For retirees considering senior living options, remaining independent is one of the main concerns. Staying in your longtime house is comfortable and familiar, so it often feels like the ideal scenario. But it can be isolating, and it requires regular maintenance and endless chores. Health issues can make all those household responsibilities more difficult.

Moving into a retirement community, though it may seem like a daunting or restricting change, can actually allow retirees to take advantage of a newfound freedom—even those who need some assistance with daily living routines. But which type of senior community fits your needs?

Let’s look at the differences between assisted living and independent living communities.

What is the difference between assisted living and independent living?

Independent living and assisted living communities cater to residents’ unique needs in different ways. Learn about some of the key differences, and discover which community may fit your lifestyle best.

Assisted living communities

Assisted living is a good option for seniors who need help with some daily tasks and want a socially fulfilling and active lifestyle.

Assisted living communities provide:

  • Apartment-style living, some with mini-kitchens
  • Help with cleaning, laundry, and activities of daily living (ADLS) like bathing, grooming, and medication management
  • Restaurant-style dining, happy hours, and assisted living activities are based on residents’ interests
  • Day trips and transportation to local stores and entertainment

Keep in mind that assisted living communities usually have health standards for admitting new residents. For example, those who require 24-hour medical care may need a different type of senior living arrangement, such as a nursing home.

Independent living communities

Independent living communities—often called retirement communities—are for seniors who can live on their own, without any daily assistance, and want to live among people their age.

While sometimes there may be overlap between independent living and assisted living communities in terms of minor care services offered, independent living usually means that residents are self-sufficient and don’t need hands-on care.

Think of an independent living community as an age-restricted (typically 55+) apartment complex, often with organized activities, meal services, and transportation.

Independent living offers:

  • Community involvement
  • Continuing sense of self
  • Amenity-filled, maintenance-free living
  • Onsite and off-site activities, like yoga, gardening, or dancing
  • Basic services like meals, laundry, housekeeping, and transportation

Who can benefit from independent living vs. assisted living?

An assisted living community may be the right decision for seniors who:

  • Need minor nursing assistance but don’t require 24-hour medical care
  • Are looking for senior social activities and new friendships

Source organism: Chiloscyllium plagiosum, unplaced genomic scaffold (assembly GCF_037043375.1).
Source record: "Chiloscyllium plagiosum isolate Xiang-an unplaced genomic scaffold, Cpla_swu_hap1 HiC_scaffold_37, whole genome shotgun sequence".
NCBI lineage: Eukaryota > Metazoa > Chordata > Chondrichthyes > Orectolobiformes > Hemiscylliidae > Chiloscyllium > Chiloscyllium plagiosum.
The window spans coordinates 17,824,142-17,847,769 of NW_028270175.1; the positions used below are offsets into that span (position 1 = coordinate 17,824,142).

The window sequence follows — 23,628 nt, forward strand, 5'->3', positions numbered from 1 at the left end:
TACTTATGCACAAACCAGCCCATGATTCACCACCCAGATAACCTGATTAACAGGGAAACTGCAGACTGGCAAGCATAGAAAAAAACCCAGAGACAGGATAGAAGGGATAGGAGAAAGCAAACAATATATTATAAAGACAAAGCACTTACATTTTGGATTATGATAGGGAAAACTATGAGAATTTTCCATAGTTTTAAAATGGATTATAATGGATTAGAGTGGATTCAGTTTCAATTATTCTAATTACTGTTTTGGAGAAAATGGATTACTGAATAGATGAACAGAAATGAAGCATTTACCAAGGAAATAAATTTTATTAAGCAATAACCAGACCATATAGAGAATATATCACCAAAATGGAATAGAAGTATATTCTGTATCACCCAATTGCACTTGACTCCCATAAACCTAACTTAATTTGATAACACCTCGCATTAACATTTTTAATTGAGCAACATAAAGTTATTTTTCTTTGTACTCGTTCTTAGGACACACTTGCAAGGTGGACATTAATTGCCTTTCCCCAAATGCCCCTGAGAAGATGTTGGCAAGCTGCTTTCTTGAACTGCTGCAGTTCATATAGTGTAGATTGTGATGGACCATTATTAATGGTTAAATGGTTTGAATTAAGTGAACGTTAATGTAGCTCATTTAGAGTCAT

• Need help with daily activities like dressing and bathing
  • Are in good health currently but know they’ll need more help soon
  • Prefer an active life but don’t have access to transportation

An independent living community may be the right decision for retirees who:

  • Have the physical and mental capacity to live independently
  • Don’t want to worry about home repairs or lawn care
  • Are looking for opportunities to meet people their age
  • Would enjoy a bustling, communal atmosphere
  • Want easy access to services and activities geared toward seniors

The difference between independent living and assisted living costs

The median monthly cost of assisted living was $4,300 in the United States in 2020, according to Genworth’s 2020 Cost of Care Survey.

Assisted living costs depend on many factors, including:

  • Size of apartment (studio or a one- or two-bedroom apartment, private or shared, etc.)
  • Types of services needed
  • The level of luxury
  • Where the community is located (Assisted living in the Northeast usually is more expensive than in the Midwest and Southeast.)

Often, assisted living communities charge residents a flat rate covering basic services, with additional fees for special services. As with assisted living, the cost of independent living depends largely on location and amenities, and it’s not uncommon for costs to fluctuate annually or monthly.

The average cost of independent living at Holiday Retirement, a senior living community with over 260 communities in the U.S., was $2,491 from February 2020 to February 2021. It’s important to ask each community about their individual costs and services, as they vary by community and location. For example, concierge and guest services may be included at some communities for an additional cost.


What are additional terms for independent living and assisted living?

You might hear people refer to independent living in other ways, including:

  • Retirement community
  • Independent senior living community
  • Active senior living
  • Active adult retirement community
  • Retirement home
  • Active senior community

“Senior apartments” are another type of independent living, but those usually offer even fewer services, if any, compared to most independent living communities.

Sometimes people use similar terms to refer to the various types of senior living, which can be confusing. The terms “assistance,” “assisted,” or “facility” are a good indication that the community offers minor medical assistance but not full-time care like a nursing home does.

These are some other ways people refer to assisted living communities:

  • Assisted living facility
  • Assisted living residence
  • Adult congregate care
  • Residential care facility